TV REVIEW: STAR TREK: DISCOVERY EPISODES 1 AND 2 ‘THE VULCAN HELLO’ AND ‘BATTLE AT THE BINARY STARS’
SYNOPSIS: The USS Shenzhou is on a routine mission when it encounters an ancient Klingon vessel which takes the whole Federation to the brink of war.
REVIEW: After an eternity of scrutinised yet but mostly secretive pre-production, Star Trek: Discovery has arrived. Well, it’s sort of arrived. These opening episodes don’t actually feature the USS Discovery or its captain as played by Jason Isaacs but instead this two-parter is essentially a prologue featuring series lead Lieutenant Commander Michael Burnham and setting up the events that will inform the rest of the run.
It’s hard to deny that this show looks gorgeous. The effects are pretty stunning from the outset and the set is nicely utilitarian with proper buttons and everything. If you want to try and make some kind of sense of it in continuity then it all looks like a nice bridge (ha!) between Enterprise and the original movie ships. You could even say the same about the uniforms with the blue carrying on from Enterprise and the single colour matching the deep red from Star Trek II onwards. The Doctor’s uniform even looks suspiciously like something from The Motion Picture. However, once again that means the Star Trek is the aberration. The show that birthed it all remains this weird outlier among the entire franchise.
Clearly, much of the visual inspiration has been taken from the rebooted Star Trek movies, with the warp effect looking fairly similar to that in Star Trek Beyond and the phaser pulses just like those from Star Trek (2009). A sequence on the Klingon ship also has clear allusions to the Romulan vessel from the first reboot film. The lighting is fairly reminiscent of those films with lens flares aplenty, particularly in the first episode. There are also so may dutch angles that you expect to see a stoned cyclist with a bunch of tulips whizz past. Did you know that an off-kilter angle can signify that something isn’t quite right? Bored now.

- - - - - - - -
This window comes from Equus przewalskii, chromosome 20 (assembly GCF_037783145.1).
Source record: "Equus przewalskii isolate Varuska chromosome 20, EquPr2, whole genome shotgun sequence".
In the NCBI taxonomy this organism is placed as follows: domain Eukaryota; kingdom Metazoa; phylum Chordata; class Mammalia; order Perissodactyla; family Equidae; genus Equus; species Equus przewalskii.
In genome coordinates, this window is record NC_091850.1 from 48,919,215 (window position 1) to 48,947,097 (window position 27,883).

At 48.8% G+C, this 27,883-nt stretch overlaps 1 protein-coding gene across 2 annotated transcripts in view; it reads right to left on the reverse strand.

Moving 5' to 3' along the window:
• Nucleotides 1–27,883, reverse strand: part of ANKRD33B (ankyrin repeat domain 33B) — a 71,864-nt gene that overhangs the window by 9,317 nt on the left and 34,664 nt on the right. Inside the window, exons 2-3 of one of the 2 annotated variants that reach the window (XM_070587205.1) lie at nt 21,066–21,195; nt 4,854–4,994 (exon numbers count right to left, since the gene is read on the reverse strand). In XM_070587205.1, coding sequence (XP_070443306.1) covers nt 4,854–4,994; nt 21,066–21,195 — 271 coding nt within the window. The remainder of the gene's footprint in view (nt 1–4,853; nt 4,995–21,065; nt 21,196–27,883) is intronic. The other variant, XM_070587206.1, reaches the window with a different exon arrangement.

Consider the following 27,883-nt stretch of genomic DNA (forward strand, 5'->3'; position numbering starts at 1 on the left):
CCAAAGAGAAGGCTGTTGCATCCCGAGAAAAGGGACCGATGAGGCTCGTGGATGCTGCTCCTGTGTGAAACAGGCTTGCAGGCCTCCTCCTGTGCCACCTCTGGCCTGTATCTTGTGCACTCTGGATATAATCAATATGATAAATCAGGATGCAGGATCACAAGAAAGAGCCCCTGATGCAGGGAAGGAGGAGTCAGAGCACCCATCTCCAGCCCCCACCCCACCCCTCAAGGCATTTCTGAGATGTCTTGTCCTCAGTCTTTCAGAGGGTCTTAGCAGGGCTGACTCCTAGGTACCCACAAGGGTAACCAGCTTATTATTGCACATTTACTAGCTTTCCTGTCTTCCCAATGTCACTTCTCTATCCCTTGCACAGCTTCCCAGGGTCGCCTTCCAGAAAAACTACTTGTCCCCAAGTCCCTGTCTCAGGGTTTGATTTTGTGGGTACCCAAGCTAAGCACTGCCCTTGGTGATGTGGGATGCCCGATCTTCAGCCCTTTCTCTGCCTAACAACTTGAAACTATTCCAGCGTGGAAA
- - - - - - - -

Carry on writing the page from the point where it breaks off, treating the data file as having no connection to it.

These episodes feature some clunky dialogue. While the relationship between Burnham and Captain Georgiou was interesting, some of the exchanges were somewhat on the nose. That felt authentically like Star Trek anyway.
The Federation smugness all present and correct. This is something explored quite well in Deep Space 9. Ben Sisko once said ‘It’s easy to be a saint in paradise’ in relation to how mankind could be pure on Earth but it’s a tough universe out there. This pilot tugs at those threads, exploring what it means when Starfleet stop being explorers and are forced to be soldiers. The admiral perfectly embodies humanity’s complacency assuming other species share the same values and it’s all just a matter of having a nice chat. Frankly, it was was a relief when his ship got destroyed.
Look everyone it’s Sarek, you know Spock’s dad? He raised Burnham after her parents were killed by the Klingons. Literally nothing is gained by this being Sarek. He doesn’t look like Sarek, sound like Sarek or act like Sarek. It’s just indulgent. Will this come up again? Probably and maybe it’ll have some kind of resonance but here, not so much.
The sounds are all echoes of the past (and future), mixing in the familiar noises from The Original Series – the radar whistle, red alert, and The Next Generation – error message, hailing frequencies open. The screen displays look pretty similar in font the the original movies and the phasers and communicators are close enough to the original series to be a nice touch. They also called the weapons phase cannons which fits with Enterprise.